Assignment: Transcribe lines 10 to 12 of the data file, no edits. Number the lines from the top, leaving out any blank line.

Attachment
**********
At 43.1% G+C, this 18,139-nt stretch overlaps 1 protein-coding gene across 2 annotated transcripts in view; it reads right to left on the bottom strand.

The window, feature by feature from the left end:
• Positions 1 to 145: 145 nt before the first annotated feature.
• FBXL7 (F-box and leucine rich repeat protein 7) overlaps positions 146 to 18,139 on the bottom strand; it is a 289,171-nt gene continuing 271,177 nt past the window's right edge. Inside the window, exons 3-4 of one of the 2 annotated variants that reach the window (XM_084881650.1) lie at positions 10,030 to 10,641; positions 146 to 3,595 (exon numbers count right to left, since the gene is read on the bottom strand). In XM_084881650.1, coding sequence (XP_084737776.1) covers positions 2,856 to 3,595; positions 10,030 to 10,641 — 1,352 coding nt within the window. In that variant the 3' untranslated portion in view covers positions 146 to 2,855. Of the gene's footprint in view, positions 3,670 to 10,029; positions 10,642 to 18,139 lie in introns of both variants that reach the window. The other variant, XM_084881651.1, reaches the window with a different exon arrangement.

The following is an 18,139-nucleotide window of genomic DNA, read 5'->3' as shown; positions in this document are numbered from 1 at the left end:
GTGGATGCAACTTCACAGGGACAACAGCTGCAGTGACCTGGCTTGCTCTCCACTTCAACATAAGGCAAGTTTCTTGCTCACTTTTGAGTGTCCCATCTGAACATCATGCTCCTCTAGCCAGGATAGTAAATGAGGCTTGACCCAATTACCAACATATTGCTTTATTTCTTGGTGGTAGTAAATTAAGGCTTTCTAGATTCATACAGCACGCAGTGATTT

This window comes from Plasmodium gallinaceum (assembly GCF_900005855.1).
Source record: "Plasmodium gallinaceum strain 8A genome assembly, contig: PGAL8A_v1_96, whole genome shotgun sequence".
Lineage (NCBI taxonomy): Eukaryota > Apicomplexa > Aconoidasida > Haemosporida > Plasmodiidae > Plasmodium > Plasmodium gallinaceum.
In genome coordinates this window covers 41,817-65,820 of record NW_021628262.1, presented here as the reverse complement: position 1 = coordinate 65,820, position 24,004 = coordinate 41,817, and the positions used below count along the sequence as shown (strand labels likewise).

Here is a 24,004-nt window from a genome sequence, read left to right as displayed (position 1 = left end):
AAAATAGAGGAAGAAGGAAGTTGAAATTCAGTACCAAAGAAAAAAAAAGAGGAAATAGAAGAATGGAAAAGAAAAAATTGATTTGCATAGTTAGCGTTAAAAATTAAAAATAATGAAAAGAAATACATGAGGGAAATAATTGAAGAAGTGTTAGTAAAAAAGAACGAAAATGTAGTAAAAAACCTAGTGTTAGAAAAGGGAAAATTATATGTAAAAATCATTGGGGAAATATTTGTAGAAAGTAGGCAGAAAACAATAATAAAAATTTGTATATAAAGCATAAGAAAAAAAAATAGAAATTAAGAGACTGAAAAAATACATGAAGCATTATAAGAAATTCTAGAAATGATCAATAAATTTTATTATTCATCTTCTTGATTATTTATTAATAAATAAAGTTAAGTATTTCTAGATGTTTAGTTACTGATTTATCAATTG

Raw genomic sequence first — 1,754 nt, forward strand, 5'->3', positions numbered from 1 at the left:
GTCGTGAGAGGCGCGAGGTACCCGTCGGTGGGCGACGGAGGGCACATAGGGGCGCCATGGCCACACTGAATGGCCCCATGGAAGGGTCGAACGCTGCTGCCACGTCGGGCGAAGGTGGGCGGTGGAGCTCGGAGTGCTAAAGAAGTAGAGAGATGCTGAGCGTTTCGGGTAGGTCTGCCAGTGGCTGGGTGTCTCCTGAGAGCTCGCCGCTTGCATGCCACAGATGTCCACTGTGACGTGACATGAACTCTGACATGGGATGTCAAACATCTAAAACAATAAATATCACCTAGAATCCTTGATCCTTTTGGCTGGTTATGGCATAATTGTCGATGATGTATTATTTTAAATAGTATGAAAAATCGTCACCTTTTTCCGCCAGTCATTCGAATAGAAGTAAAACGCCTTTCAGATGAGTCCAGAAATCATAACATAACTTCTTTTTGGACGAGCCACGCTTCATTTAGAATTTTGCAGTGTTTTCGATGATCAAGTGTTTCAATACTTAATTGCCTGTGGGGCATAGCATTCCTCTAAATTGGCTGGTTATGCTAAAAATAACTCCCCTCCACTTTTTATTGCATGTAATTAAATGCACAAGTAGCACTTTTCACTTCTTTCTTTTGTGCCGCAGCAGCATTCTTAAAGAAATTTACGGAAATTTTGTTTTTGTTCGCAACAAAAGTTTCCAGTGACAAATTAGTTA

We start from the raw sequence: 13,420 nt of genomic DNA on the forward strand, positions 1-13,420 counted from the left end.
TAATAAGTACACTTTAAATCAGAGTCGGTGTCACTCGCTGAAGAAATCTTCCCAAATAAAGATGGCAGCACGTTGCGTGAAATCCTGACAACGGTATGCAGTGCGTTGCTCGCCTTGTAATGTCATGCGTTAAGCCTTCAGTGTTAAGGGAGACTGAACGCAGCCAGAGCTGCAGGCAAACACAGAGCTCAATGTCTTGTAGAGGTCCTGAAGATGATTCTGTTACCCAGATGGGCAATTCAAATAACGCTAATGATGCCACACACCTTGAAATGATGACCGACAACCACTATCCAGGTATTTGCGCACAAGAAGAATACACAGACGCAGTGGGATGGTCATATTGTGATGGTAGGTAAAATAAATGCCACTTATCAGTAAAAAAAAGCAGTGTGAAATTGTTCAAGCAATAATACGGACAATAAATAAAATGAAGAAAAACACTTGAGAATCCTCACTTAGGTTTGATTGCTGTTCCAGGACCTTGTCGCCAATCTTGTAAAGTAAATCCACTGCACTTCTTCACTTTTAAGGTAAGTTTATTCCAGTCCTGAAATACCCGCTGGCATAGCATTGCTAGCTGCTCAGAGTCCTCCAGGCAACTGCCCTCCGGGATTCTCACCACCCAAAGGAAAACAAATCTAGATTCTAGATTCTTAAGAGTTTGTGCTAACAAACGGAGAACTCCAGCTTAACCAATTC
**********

In genome coordinates this window covers 41,817-65,820 of record NW_021628262.1, presented here as the reverse complement: position 1 = coordinate 65,820, position 24,004 = coordinate 41,817, and the positions used below count along the sequence as shown (strand labels likewise).

Here is a 24,004-nt window from a genome sequence, read left to right as displayed (position 1 = left end):
AAAATAGAGGAAGAAGGAAGTTGAAATTCAGTACCAAAGAAAAAAAAAGAGGAAATAGAAGAATGGAAAAGAAAAAATTGATTTGCATAGTTAGCGTTAAAAATTAAAAATAATGAAAAGAAATACATGAGGGAAATAATTGAAGAAGTGTTAGTAAAAAAGAACGAAAATGTAGTAAAAAACCTAGTGTTAGAAAAGGGAAAATTATATGTAAAAATCATTGGGGAAATATTTGTAGAAAGTAGGCAGAAAACAATAATAAAAATTTGTATATAAAGCATAAGAAAAAAAAATAGAAATTAAGAGACTGAAAAAATACATGAAGCATTATAAGAAATTCTAGAAATGATCAATAAATTTTATTATTCATCTTCTTGATTATTTATTAATAAATAAAGTTAAGTATTTCTAGATGTTTAGTTACTGATTTATCAATTG